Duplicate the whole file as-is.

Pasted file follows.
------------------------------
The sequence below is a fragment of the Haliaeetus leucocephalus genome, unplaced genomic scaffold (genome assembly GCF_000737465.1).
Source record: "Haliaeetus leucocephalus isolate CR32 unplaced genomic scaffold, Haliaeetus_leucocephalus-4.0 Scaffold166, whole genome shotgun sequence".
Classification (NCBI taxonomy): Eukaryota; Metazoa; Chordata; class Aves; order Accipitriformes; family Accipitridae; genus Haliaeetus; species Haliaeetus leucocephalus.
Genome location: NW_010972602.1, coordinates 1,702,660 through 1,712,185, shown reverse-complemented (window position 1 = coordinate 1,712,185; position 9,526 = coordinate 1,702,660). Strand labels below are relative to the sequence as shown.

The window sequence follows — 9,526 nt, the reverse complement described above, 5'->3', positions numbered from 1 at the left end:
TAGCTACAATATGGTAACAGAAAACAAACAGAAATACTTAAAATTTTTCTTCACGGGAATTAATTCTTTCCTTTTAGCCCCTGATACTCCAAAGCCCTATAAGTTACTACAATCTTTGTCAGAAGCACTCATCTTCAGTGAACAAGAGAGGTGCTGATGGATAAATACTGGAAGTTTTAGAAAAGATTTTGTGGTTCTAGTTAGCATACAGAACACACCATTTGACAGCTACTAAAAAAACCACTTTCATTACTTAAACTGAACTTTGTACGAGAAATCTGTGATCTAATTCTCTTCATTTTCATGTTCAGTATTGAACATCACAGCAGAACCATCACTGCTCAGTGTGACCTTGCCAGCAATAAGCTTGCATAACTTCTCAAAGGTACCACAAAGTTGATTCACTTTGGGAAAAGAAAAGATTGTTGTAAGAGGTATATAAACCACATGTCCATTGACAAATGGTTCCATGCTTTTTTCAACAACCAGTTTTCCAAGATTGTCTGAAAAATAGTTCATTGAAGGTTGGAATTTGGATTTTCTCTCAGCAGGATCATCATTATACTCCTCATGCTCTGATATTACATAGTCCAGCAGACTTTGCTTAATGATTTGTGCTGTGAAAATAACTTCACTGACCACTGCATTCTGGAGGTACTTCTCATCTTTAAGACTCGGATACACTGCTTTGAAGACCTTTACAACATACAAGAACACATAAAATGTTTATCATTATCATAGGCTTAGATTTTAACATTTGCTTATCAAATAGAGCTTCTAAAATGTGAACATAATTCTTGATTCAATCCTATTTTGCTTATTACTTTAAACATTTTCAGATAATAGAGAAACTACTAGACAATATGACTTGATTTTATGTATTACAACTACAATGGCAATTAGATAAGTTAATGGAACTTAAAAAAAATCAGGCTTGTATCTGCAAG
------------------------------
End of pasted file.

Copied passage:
The sequence below is a fragment of the Haliaeetus leucocephalus genome, unplaced genomic scaffold (genome assembly GCF_000737465.1).
Source record: "Haliaeetus leucocephalus isolate CR32 unplaced genomic scaffold, Haliaeetus_leucocephalus-4.0 Scaffold166, whole genome shotgun sequence".
Classification (NCBI taxonomy): Eukaryota; Metazoa; Chordata; class Aves; order Accipitriformes; family Accipitridae; genus Haliaeetus; species Haliaeetus leucocephalus.
Genome location: NW_010972602.1, coordinates 1,702,660 through 1,712,185, shown reverse-complemented (window position 1 = coordinate 1,712,185; position 9,526 = coordinate 1,702,660). Strand labels below are relative to the sequence as shown.

The window sequence follows — 9,526 nt, the reverse complement described above, 5'->3', positions numbered from 1 at the left end:
TAGCTACAATATGGTAACAGAAAACAAACAGAAATACTTAAAATTTTTCTTCACGGGAATTAATTCTTTCCTTTTAGCCCCTGATACTCCAAAGCCCTATAAGTTACTACAATCTTTGTCAGAAGCACTCATCTTCAGTGAACAAGAGAGGTGCTGATGGATAAATACTGGAAGTTTTAGAAAAGATTTTGTGGTTCTAGTTAGCATACAGAACACACCATTTGACAGCTACTAAAAAAACCACTTTCATTACTTAAACTGAACTTTGTACGAGAAATCTGTGATCTAATTCTCTTCATTTTCATGTTCAGTATTGAACATCACAGCAGAACCATCACTGCTCAGTGTGACCTTGCCAGCAATAAGCTTGCATAACTTCTCAAAGGTACCACAAAGTTGATTCACTTTGGGAAAAGAAAAGATTGTTGTAAGAGGTATATAAACCACATGTCCATTGACAAATGGTTCCATGCTTTTTTCAACAACCAGTTTTCCAAGATTGTCTGAAAAATAGTTCATTGAAGGTTGGAATTTGGATTTTCTCTCAGCAGGATCATCATTATACTCCTCATGCTCTGATATTACATAGTCCAGCAGACTTTGCTTAATGATTTGTGCTGTGAAAATAACTTCACTGACCACTGCATTCTGGAGGTACTTCTCATCTTTAAGACTCGGATACACTGCTTTGAAGACCTTTACAACATACAAGAACACATAAAATGTTTATCATTATCATAGGCTTAGATTTTAACATTTGCTTATCAAATAGAGCTTCTAAAATGTGAACATAATTCTTGATTCAATCCTATTTTGCTTATTACTTTAAACATTTTCAGATAATAGAGAAACTACTAGACAATATGACTTGATTTTATGTATTACAACTACAATGGCAATTAGATAAGTTAATGGAACTTAAAAAAAATCAGGCTTGTATCTGCAAG